Blog Posts by This Old House Magazine

  • 3 Crafty Ways to Save from the Best DIY Bloggers We've Ever Met

    1. Window Seats and Wardrobes
    Window Seat and WardrobesWindow Seat and Wardrobes
    Masterminds: Jennifer Flores, who comes up with designs that her husband, Sean Stanwick, executes for their 1950s home, in Toronto, Ontario, Canada. They chronicle the results at
    Inspiration: "I always wanted a window seat when I was a girl, andI imagined sitting on one with our daughter in her nursery, " says Jennifer. "The room also had no closets, so we needed to add storage."
    How They Did It: Rather than frame out closets alongside the seat, Jennifer and Sean bought two wardrobe units from IKEA. "We like ready-made things that we can customize," says Jennifer. For the seat, which hides an under-window radiator, they used ¾-inch medium-density fiberboard (MDF) and perforated wood panels that allow heat to pass through. A cushion on top turns it into a comfy perch. To make it all look like one big built-in, the couple painted the seat, the wardrobes, and a new ceiling-height shelf in the same creamy white.
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  • 8 Pro Secrets for the Perfect Paint Job

    Pro painting tipsPro painting tipsAsk just about any painting pro, and he'll tell you that his trade has a real image problem. After all, everyone thinks they can paint-just watch how fast the color goes up on those done-in-a-day home-makeover shows. Grab a brush, a roller, and a couple gallons of latex, and you're all set, right?

    Not quite. "The truth is, it is easy to do things poorly," says Rich O'Neill, who chairs a craftsmanship committee within the Painting and Decorating Contractors Association of America. There's no substitute for learning the proper steps, taking time to do the job right, and improving your technique as you go.

    But there are also a few tricks of the trade that homeowners can learn to ease the way. We've assembled a couple dozen of them on the following pages, gleaned from decades' worth of accumulated wisdom from pros working from Seattle to Boston. Put their pointers to work, and you'll notice a difference in your paint job years after the tape and tarps are put away.

    RELATED: Pick

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  • How to Make Your Windows Airtight in 9 Steps

    You may not need to replace all of the windows at your old house. Install weatherstripping to seal the gaps and watch your heating and cooling bills shrink.

    TOH Host Kevin O'Connor shows you how to draftproof old-house windows TOH Host Kevin O'Connor shows you how to draftproof old-house windows
    When Kevin O'Connor, the host of This Old House, renovated his 1894 Queen Anne, he never once considered replacing its original double-hung windows with modern ones.

    "It would kill me to put new windows in this house," he says. For one thing, the handcrafted sash and blown-glass panes would be costly to replace-as much as $1,000 apiece-and substituting anything less would destroy much of the old place's charm.

    Still, he was dismayed by how much air leaked in during the winter, even with outside storm windows in place.

    To fix the problem, he needed a product that was both effective and unobtrusive. "I didn't want anything that would change the way the old windows look," he says. The solution: a simple weatherstripping kit that uses the same types of seal found in modern windows and is practically invisible.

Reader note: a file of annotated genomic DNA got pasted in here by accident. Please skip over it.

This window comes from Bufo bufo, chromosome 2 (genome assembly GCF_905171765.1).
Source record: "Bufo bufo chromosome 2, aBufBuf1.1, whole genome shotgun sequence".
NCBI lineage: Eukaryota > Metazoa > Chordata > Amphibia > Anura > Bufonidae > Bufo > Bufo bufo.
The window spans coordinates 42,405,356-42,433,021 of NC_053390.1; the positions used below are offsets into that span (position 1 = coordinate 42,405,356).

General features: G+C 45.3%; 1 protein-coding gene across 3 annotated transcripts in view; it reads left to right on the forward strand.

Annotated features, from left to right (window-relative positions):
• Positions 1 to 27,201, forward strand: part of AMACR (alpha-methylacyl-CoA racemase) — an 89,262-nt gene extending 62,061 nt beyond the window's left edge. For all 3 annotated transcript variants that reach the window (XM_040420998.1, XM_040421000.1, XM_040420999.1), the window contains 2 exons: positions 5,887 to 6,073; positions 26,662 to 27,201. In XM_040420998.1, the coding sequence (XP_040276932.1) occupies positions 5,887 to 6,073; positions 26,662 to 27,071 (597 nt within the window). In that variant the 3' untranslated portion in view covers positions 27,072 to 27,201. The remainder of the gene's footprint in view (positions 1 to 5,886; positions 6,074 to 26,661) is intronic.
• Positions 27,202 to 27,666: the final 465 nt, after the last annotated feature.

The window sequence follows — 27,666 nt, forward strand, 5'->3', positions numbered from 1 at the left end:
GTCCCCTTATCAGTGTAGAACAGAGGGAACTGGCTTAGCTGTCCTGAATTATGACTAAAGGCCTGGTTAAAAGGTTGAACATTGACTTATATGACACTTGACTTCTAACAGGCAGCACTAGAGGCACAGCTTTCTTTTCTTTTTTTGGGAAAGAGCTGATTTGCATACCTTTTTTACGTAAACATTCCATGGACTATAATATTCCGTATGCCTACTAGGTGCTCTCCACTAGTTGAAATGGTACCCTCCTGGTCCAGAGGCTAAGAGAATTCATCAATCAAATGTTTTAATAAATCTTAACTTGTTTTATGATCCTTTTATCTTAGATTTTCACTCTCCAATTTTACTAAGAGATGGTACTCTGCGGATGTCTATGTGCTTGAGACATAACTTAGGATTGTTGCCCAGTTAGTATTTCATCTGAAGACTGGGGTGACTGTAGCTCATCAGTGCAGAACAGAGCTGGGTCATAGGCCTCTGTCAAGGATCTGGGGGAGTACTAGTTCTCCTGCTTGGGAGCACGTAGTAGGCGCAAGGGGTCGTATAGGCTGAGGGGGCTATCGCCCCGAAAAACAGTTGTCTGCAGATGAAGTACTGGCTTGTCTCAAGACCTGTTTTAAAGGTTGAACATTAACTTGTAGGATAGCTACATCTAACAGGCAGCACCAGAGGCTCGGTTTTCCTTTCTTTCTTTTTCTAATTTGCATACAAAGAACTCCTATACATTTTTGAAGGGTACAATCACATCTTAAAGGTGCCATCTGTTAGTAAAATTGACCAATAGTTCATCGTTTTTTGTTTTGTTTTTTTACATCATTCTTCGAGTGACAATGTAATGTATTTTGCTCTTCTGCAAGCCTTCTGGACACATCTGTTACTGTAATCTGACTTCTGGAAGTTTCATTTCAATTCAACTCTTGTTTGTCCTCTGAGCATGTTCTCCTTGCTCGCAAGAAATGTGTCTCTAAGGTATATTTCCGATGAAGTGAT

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  • Winter Indoor Air Quality: What You Need to Know Now

    Breathe easierBreathe easierRemember the first time you looked at a drop of drinking water under a microscope in Bio class and saw the millions of tiny organisms it contained? Well, the air in your home is also filled with life. Most of it is harmless. But for people who suffer from asthma and allergies, all of those little bits of dust, dander, pollen, mold and, yes, microscopic life-collectively called allergens-can be a problem. Health issues could be exacerbated in the winter when homes are "sealed up" to keep the cold out and heated air inside.

    Some homeowners undertake extreme measures to deal with air-quality issues in their homes. Many of these efforts are unnecessary and ineffective, says Dr. David Cugell, Bazley Professor of Pulmonary Diseases at Northwestern University Medical School and consultant to the American Lung Association. But there are a number of ways you can improve your home's air quality. The ones we'll show you are easy to do and don't cost much.

    RELATED: 72 Easy Ways to Make

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  • 3 Little Ways to Save Big on Your Heating Bill

    Bundle up!Bundle up!Turn it down, not off
    Set your thermostat to turn back 7 to 10 degrees F for eight hours while you're away each day; doing so can shave 10 percent off your yearly bill. The optimal temperature for energy savings is 68 to 70 degrees F. However, if you have cast-iron radiators or radiant floor heating, don't touch the dial-you'll waste more energy (and, ultimately, money) by changing the temperature than if you left it alone.

    RELATED: How to Install a Programmable Thermostat

    Pad your nest-in the right places
    Beefing up the insulation will help cut heating costs, especially if your house is old and drafty. Focus on the attic first, where heat escapes. The Environmental Protection Agency estimates that proper insulation can cut as much as 50 percent off your heating bill.

    RELATED: Read This Before Your Insulate Your Attic

    Work with the weather
    Boost the efficiency of your boiler by installing an outdoor reset control. On a 40-degree day, your boiler could fire to 180

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  • What to Buy in Winter to Score the Biggest Deals